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What To Know About The Wisconsin Lemon Law (2023)

The lemon laws in Wisconsin dictate that a vehicle with a major defect that substantially impairs its operation, safety, or market value must be repaired to satisfactory condition within a reasonable number of attempts or days.

If the manufacturer cannot repair the vehicle, it must either replace the vehicle with the same (or similar enough) vehicle or accept a return of the vehicle for its original purchase price.

Wisconsin Lemon Law Rules for New Cars

guy stands with hands on hips in front of engine compartment

Wisconsin’s lemon law is specifically geared toward new vehicles.

This means it applies to all new vehicles sold at car lots.

Lemon Law Requirements for New Vehicles

The lemon law applies in Wisconsin if:

  • The issue(s) with the vehicle “seriously harms” its use, value, or safety.
  • The issue(s) with the vehicle is covered by the vehicle’s warranty.
  • The issue(s) with the vehicle occurs within the lemon law coverage period.
  • The vehicle came with the issue(s). (i.e. You didn’t drive it off the lot and immediately sideswipe a curb, jacking up the running board or suspension.)

If your car meets the definition of a “lemon” in Wisconsin, the car dealership/manufacturer is required to do one of the following things:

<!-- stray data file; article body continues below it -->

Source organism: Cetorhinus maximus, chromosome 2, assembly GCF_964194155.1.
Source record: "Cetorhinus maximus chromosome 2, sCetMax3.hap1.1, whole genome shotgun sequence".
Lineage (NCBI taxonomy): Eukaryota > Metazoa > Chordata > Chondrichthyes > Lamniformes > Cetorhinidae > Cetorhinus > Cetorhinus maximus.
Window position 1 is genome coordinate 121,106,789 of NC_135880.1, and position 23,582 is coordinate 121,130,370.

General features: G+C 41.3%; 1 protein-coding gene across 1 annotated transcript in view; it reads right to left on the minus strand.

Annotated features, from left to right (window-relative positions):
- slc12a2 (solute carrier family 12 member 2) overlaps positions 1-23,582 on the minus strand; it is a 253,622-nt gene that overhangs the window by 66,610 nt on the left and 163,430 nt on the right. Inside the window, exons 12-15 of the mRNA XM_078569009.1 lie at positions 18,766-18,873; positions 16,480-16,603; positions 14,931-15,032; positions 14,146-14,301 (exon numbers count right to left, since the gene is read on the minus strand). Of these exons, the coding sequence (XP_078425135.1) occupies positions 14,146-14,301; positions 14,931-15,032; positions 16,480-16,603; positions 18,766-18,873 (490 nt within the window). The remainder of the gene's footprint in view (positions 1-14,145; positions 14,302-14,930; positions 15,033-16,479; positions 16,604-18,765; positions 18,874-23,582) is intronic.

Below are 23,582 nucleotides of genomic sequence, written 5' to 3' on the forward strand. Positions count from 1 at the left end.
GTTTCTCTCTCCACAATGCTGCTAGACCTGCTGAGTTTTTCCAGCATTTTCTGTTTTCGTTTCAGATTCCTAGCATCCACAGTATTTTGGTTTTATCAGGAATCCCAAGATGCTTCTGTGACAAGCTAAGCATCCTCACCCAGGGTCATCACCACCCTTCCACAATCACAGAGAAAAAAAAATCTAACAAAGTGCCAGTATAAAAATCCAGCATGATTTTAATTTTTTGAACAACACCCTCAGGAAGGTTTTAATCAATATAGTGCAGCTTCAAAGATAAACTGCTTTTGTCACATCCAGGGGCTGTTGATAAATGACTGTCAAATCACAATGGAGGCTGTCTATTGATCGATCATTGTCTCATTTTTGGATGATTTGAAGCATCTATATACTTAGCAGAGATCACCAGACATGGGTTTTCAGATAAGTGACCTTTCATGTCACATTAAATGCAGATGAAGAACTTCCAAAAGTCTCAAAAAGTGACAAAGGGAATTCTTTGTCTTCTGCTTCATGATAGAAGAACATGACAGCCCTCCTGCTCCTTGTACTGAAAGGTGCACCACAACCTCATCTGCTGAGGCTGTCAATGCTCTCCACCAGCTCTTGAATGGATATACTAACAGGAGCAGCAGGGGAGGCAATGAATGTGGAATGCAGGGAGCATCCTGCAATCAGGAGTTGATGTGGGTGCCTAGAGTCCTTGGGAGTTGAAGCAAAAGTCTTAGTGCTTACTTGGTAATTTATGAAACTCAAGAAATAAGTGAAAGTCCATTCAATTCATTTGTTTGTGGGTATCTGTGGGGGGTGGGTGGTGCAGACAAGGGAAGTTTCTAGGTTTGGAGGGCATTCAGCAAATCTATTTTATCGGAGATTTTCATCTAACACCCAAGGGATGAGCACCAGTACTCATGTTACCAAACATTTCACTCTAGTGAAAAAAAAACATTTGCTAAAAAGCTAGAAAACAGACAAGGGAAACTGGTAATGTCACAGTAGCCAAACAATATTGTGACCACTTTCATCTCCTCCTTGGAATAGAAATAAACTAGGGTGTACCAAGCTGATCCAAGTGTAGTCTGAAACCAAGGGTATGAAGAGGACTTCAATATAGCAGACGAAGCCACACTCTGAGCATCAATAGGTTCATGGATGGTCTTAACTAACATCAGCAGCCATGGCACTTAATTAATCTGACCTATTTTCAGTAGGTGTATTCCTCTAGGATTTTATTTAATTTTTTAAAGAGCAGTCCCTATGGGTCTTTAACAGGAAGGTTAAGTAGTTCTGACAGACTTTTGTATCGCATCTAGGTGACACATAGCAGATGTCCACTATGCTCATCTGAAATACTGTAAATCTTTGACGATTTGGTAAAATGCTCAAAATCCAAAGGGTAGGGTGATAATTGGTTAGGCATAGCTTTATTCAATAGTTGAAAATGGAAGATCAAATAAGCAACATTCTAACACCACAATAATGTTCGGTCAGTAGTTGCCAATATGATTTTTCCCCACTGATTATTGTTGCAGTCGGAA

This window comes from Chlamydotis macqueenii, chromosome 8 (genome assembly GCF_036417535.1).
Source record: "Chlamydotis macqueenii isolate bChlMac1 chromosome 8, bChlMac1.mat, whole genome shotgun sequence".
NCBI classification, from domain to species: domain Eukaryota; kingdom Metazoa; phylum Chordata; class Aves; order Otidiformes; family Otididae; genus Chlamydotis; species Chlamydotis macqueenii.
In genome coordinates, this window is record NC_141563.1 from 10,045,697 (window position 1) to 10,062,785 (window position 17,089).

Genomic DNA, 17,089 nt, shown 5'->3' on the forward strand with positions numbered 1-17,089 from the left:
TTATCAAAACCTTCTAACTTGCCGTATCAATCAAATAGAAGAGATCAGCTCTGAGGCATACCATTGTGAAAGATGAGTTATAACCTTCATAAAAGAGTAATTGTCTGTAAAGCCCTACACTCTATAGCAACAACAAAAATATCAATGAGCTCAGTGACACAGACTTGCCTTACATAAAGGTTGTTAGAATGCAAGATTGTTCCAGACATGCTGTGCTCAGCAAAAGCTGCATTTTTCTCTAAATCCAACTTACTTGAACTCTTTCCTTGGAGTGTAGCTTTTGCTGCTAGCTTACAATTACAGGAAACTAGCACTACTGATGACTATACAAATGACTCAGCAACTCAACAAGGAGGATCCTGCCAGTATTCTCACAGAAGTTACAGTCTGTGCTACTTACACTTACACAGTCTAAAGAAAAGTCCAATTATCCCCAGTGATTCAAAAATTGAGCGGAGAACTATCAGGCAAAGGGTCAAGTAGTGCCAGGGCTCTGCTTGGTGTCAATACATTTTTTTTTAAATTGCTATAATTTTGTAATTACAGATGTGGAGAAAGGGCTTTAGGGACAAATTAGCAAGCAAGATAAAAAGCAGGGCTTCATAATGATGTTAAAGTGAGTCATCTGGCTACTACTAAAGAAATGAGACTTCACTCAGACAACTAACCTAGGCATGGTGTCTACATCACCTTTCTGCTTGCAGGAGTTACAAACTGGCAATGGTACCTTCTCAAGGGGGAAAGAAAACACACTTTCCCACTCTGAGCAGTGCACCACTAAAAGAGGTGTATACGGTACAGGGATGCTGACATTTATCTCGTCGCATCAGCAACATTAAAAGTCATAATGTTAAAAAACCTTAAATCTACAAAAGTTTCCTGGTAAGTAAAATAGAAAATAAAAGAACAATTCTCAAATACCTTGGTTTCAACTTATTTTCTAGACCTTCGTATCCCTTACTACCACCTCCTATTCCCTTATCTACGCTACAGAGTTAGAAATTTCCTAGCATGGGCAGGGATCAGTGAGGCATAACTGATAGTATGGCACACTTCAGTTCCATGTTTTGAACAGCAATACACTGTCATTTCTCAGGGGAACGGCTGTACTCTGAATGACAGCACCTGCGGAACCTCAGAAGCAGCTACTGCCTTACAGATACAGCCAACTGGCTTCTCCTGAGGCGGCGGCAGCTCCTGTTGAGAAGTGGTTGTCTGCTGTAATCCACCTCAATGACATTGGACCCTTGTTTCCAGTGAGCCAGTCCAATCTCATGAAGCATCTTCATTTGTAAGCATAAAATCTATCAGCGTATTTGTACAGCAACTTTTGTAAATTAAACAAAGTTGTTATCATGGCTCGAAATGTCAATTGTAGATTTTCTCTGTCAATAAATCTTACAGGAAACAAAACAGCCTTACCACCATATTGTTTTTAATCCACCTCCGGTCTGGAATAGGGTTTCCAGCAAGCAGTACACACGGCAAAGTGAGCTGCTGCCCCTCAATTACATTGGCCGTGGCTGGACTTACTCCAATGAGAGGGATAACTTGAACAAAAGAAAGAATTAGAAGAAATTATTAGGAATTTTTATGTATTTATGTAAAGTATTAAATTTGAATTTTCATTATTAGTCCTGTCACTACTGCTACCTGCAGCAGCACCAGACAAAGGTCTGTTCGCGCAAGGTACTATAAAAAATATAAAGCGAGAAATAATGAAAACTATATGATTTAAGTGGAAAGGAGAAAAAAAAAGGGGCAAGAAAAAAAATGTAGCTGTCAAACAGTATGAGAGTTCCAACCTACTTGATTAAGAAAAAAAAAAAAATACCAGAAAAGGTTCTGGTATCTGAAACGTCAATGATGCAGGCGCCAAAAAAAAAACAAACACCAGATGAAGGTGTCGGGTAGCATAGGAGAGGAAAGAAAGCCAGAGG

• Repair the car within a reasonable number of attempts
  • Repair the car within a reasonable number of days
  • Replace the car with an identical or equivalent vehicle that is acceptable to you
  • Accept a return of the vehicle for a full refund (minus a “reasonable allowance” for vehicle usage)

Repair the car within a reasonable number of attempts

What constitutes a reasonable number of attempts to repair a vehicle in Wisconsin is four (4).

The exception to this is if the issue with the vehicle substantially affects the use or safety, in which case the number of failed attempts drops to one (1).

If the dealer/manufacturer cannot repair the vehicle after four attempts (one in the case of a serious safety or operational defect), the manufacturer must allow you to return the car for an identical (or comparable) vehicle or refund.

Repair the car within a reasonable number of days

What constitutes a reasonable number of days in Wisconsin is 30.

If your vehicle is in the shop more than 30 days with any number of warranty-covered defects, it’s considered a lemon and the manufacturer must allow you to return the vehicle for an identical (or like) vehicle or refund.

These 30 days do not have to be consecutive. Instead, they are cumulative.

Any time your car is in the shop within the lemon law period counts toward your 30 days, even if they are months apart.

Replace the car with a “substantially identical” vehicle

If the manufacturer cannot repair the vehicle within the allotted number of attempts or days, they must allow you to return it.